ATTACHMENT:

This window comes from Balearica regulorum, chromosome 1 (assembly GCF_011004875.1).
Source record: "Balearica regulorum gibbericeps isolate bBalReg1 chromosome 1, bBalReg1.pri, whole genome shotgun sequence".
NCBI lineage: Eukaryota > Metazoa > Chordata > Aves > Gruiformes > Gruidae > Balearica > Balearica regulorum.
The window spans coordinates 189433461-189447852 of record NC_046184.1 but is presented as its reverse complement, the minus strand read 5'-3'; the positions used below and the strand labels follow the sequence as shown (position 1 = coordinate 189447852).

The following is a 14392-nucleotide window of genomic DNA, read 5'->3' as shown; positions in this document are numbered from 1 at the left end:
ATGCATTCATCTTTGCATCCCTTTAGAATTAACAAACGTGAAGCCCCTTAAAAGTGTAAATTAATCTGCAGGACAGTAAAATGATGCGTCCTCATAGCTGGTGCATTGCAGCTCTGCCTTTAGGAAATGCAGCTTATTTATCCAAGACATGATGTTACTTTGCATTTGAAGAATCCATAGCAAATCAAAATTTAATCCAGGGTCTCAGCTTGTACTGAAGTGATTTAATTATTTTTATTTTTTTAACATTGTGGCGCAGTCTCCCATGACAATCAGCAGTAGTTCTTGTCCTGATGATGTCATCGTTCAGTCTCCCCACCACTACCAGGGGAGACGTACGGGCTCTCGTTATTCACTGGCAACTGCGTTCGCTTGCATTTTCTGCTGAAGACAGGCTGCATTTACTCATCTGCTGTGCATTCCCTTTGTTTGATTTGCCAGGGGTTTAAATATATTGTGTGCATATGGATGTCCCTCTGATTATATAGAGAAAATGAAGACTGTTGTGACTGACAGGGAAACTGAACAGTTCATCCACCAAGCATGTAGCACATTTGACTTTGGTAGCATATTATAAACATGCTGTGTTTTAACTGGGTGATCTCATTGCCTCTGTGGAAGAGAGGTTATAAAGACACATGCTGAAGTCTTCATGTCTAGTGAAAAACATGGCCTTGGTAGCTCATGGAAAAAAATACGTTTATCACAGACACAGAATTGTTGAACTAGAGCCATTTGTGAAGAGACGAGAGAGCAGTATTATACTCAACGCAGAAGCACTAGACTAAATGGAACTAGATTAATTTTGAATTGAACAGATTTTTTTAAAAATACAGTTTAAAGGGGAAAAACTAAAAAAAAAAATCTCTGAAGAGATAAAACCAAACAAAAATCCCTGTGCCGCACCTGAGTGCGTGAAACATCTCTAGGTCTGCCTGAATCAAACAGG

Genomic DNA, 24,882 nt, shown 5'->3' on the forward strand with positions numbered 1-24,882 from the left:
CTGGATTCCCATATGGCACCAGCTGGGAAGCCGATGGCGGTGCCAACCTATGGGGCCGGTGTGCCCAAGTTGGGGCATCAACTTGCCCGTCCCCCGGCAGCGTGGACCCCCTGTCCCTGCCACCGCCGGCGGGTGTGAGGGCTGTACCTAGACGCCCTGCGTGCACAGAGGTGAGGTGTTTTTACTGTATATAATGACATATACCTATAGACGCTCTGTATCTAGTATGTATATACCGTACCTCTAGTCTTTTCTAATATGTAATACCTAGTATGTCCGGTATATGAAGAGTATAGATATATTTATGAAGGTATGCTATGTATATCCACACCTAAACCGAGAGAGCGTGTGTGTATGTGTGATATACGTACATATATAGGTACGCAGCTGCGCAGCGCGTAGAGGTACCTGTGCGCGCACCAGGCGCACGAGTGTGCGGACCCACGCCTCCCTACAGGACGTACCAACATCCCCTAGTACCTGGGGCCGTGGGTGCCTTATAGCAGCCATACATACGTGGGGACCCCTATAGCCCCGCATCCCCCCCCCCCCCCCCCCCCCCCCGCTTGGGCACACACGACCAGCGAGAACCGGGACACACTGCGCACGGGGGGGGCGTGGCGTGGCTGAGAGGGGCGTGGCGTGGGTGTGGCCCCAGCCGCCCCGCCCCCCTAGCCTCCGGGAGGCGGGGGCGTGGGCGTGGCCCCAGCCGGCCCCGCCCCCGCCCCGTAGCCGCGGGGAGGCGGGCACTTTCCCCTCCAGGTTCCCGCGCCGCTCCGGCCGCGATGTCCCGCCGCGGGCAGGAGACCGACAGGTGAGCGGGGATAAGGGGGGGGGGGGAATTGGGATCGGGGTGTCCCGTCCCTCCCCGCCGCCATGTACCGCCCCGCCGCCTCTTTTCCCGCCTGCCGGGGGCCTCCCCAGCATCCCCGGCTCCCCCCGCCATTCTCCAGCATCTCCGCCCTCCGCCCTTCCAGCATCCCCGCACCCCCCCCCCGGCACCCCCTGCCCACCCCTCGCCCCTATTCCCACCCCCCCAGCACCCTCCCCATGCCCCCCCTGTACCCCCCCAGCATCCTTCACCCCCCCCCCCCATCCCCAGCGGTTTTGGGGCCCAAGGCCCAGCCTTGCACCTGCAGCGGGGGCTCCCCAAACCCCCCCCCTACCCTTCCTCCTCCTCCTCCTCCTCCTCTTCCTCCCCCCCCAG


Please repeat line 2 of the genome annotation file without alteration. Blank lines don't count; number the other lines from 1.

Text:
Source record: "Balearica regulorum gibbericeps isolate bBalReg1 chromosome 1, bBalReg1.pri, whole genome shotgun sequence".